The demise of the postie bike marks the end of an era, writes Paul Charman

It may have been been the ugly duckling of the motorcycle world but the CT 110 was probably the longest-serving, strongest and most respected four-stroke bike put to work in Australia and New Zealand.

It's a wonder that news of its demise, apparently a decision made by Honda Japan about three months ago, did not create uproar.

New Zealand and Australian postal services long used the CT 110, and its predecessor the Honda CT 90, to deliver mail and it's been a respected pack mule (in back blocks of both countries) for well over 40 years.

The first CTs had 90cc engines, primitive suspension and points, rather than today's electronic ignition. The bike seemed to be the last out of Japan with that odd 1960s style off-road step-through design. Even with an engine bored out from 90cc to 105cc, the design was essentially the same as when it first arrived here in 1966.

duckling had plenty of ticker

The last CT 110s imported were hardly cheap at around $5000 new, yet they were arguably the perfect recession bike.

Though unsuitable for motorway speeds they were well proven as an economical round-town mount - or for light trail riding. They had a low centre of gravity, were mostly made of steel and seemed pretty well bullet-proof mechanically.

Australian postie bikes were even tougher than ours, coming with extra-strength wheels for "crash bash" curb hopping.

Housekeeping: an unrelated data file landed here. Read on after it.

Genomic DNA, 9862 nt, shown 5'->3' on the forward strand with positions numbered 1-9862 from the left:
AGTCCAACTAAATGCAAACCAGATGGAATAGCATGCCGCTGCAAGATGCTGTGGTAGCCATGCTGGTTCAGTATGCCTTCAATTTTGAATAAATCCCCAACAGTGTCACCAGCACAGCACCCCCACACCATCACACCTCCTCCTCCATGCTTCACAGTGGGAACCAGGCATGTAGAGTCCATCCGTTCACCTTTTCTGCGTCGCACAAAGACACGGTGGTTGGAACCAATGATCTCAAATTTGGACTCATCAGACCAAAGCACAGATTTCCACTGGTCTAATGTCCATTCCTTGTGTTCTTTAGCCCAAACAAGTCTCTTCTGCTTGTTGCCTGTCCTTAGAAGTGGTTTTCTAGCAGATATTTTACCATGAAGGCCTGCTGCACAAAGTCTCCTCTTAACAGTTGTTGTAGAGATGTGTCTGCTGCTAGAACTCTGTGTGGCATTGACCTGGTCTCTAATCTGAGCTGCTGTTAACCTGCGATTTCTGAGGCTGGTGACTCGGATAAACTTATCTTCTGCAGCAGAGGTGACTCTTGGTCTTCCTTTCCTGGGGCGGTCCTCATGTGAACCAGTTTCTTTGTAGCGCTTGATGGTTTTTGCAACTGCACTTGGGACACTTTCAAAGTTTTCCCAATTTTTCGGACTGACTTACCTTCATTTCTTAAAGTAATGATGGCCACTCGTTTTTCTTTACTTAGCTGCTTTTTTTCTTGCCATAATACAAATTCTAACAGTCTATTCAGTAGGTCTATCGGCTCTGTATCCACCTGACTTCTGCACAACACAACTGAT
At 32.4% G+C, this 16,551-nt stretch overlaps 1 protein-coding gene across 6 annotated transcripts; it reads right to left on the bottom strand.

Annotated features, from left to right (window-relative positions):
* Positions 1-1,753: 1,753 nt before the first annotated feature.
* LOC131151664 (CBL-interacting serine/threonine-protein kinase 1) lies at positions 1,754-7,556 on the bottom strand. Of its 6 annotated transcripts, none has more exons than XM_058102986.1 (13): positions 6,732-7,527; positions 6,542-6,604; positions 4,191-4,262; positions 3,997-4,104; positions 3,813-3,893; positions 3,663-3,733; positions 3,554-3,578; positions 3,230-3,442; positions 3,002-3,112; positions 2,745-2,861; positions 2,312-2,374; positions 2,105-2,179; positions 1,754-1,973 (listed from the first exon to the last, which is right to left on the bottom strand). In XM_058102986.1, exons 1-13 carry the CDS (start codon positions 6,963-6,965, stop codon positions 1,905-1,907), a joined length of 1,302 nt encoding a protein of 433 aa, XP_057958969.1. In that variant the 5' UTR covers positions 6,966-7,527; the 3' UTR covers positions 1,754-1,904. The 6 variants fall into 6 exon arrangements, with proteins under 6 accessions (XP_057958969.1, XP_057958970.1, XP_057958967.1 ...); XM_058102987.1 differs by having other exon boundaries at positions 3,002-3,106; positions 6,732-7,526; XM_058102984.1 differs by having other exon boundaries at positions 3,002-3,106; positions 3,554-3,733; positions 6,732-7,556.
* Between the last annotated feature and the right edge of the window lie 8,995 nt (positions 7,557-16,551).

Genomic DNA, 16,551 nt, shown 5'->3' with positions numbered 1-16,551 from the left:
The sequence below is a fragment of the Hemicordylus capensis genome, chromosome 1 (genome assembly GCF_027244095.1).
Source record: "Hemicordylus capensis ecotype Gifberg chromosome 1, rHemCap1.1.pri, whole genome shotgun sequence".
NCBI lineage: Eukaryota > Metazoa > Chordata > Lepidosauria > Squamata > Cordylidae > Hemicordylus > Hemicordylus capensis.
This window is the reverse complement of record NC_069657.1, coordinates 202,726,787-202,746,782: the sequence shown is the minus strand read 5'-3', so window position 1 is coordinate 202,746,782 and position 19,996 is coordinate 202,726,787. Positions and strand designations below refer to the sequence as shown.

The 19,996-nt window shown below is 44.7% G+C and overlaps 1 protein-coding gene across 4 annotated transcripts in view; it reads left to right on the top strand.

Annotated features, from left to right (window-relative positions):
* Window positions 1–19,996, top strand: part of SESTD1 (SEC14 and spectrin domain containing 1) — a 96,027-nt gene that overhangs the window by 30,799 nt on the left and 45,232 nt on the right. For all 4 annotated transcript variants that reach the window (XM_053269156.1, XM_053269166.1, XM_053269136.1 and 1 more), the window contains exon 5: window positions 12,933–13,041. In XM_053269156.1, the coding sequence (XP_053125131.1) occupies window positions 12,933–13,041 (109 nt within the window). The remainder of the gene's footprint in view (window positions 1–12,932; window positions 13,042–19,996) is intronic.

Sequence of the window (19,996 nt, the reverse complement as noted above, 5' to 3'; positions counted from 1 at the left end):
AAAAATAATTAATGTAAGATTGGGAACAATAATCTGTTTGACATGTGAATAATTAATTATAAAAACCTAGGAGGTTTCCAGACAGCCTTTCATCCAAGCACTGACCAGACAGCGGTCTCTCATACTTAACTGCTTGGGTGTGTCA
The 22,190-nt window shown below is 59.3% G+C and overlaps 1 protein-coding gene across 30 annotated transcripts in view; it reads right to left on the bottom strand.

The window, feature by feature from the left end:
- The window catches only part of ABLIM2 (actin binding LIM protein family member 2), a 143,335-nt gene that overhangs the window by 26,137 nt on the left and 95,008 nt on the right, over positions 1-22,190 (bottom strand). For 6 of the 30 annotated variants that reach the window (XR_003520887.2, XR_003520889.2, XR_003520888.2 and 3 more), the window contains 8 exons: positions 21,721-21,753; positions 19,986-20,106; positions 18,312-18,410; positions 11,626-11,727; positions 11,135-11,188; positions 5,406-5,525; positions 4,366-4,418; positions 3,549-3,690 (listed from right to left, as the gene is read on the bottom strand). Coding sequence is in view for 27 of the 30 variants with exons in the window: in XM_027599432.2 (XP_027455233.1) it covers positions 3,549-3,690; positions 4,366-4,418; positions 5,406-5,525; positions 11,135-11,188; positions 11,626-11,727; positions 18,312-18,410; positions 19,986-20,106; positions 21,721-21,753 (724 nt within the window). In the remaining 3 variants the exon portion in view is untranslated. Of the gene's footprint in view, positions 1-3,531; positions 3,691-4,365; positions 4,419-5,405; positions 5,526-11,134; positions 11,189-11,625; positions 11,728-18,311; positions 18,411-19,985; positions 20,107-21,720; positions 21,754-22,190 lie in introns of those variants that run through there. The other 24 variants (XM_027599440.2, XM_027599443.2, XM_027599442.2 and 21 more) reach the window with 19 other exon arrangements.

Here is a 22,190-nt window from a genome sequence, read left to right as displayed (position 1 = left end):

On both sides of the Tasman, enthusiasts would fall over themselves to snap up ex-postie bikes auctioned off at the end of their delivery lives.

The Aussies have evened turned the postie bike into a cult vehicle, with clubs and race meetings now well-established in several states.

Those colourful Aussies stripped theirs down, hotted them up with trick engine parts and ran them on exotic fuels for more speed.

Us Kiwis never seemed to give the CT bikes quite the same status, but, no doubt thanks to the outrageous price of small trail bikes, the long-standing farm bikes were becoming just a little more common around town in the year or two before Honda pulled the plug on them. Proof of that is the fact that apparently these bikes sold well new right up to the end and apparently none are now are left on dealers floors.

The CT had a dual-ratio gear box, which meant four low and four high gears. This made it an ideal two-wheeler for following the cows at a crawl - in fact, the well-muffled engine was perfect for all stock work.

The low centre of gravity made the CT stable around hills and it was rated to carry good-sized loads both front and rear.

Father and son Taumarunui deer hunters once told me their CT 90 carried both men, their rifles and two shot deer over muddy bush trails.

Around town, the bike was good for learners, having an automatic clutch. It may have been no faster than a modern 50cc scooter, but it climbed hills better and lasted much longer. And of course, in the rough or over pot holes its larger wheels were far more stable.

New Zealand Post CTs carried mail loads of up to 25kg and refilled four to five times per postie round.

It's not yet clear what kind of bike New Zealand Post will now use, although electric motorcycles were apparently considered as an alternative for some urban areas.

Posties certainly found their CT110s easy to ride, economical and - probably because they were associated with good news - most of us New Zealand Post customers retain fond memories of them. Nobody ever seemed to mind briefly sharing the footpath with one these as its rider rolled up to letterboxes.

NZ Post CTs were considered for replacement after 25,000 km. They were generally sold off to contract posties first, while others went to Turners auctions for disposal.

Apparently, Honda Japan is still deliberating on whether to supply a new style of 110cc postie bike for 2013.